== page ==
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O lux beata Trinitas

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Uploaded by: Agnus_Dei (06/10/17)
Composer: Sweelinck, Jan Pieterszoon
Sample Producer: Voxus Virtual Organs
Sample Set: Müller Grote of Sint Bavo extended
Software: Hauptwerk
Genre: Late Renaissance / Early Baroque
Jan Pieterszoon Sweelinck (April or May, 1562 in Deventer – 16 October 1621 in Amsterdam) was a Dutch composer, organist, and pedagogue whose work straddled the end of the Renaissance and beginning of the Baroque eras. He was among the first major keyboard composers of Europe, and his work as a teacher helped establish the north German organ tradition.
He was born in Deventer, Netherlands, in April or May 1562. Soon after Sweelinck's birth, the family moved to Amsterdam, where from about 1564, Pieter Swybbertszoon served as organist of the Oude Kerk.

According to Cornelis Plemp, a pupil and friend of Sweelinck's, he started his 44-year career as organist of the Oude Kerk in 1577, when he was 15. Sweelinck's first published works date from around 1592–94. He died of unknown causes on 16 October 1621 and was buried in the Oude Kerk.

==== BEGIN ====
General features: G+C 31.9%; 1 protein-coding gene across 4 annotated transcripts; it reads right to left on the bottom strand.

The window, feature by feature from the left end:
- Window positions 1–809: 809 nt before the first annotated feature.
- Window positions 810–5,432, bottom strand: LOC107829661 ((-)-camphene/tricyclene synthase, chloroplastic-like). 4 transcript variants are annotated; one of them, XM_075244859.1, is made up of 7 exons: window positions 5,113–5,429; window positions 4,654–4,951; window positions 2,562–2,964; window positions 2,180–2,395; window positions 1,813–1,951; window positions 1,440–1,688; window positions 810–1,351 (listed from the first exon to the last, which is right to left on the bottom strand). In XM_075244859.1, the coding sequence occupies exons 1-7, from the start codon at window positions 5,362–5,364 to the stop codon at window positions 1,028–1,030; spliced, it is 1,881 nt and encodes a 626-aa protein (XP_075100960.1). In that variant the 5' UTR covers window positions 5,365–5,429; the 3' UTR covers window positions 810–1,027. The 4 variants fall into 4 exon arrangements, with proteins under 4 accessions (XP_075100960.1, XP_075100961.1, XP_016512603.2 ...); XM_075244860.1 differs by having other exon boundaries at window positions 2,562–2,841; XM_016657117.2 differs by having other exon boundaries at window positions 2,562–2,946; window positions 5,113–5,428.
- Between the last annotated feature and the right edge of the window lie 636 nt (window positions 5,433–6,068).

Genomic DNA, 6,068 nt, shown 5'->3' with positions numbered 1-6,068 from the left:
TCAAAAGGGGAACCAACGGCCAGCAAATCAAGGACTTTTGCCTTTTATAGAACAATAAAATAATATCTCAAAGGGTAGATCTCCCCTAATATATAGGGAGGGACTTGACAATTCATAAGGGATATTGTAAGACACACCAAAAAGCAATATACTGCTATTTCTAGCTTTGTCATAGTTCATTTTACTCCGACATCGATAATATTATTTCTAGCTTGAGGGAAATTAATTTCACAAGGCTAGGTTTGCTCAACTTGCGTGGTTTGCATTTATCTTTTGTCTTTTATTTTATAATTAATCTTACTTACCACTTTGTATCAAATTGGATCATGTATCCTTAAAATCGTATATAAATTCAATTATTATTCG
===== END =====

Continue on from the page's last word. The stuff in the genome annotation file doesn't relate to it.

The composer most probably spent his entire life in Amsterdam, only occasionally visiting other cities in connection with his professional activities: he was asked to inspect organs, give opinions and advice on organ building and restoration, etc. His popularity as a composer, performer and teacher increased steadily during his lifetime. Contemporaries nicknamed him Orpheus of Amsterdam and even the city authorities frequently brought important visitors to hear Sweelinck's improvisations, and his compositional influence spread as far as England and Sweden.

Tomorrow is Trinity Sunday, and this fine setting is based upon the hymn, "O lux beata Trinitas" (O Trinity of blessed Light).

There are two verses, the second being grander than the first, as the Choral is proclaimed in the top voice. In listening to Sweelinck's music, I always feel that I am hearing "something new," as the harmonies are a little "different" from what I expect, and the invention and energy are always admirable.

The score is attached below, as well as a portrait of Sweelinck, as well as several photos of the Oude Kerk.

More "Trinity music" tomorrow! :-)
Performance: Live
Recorded in: Stereo
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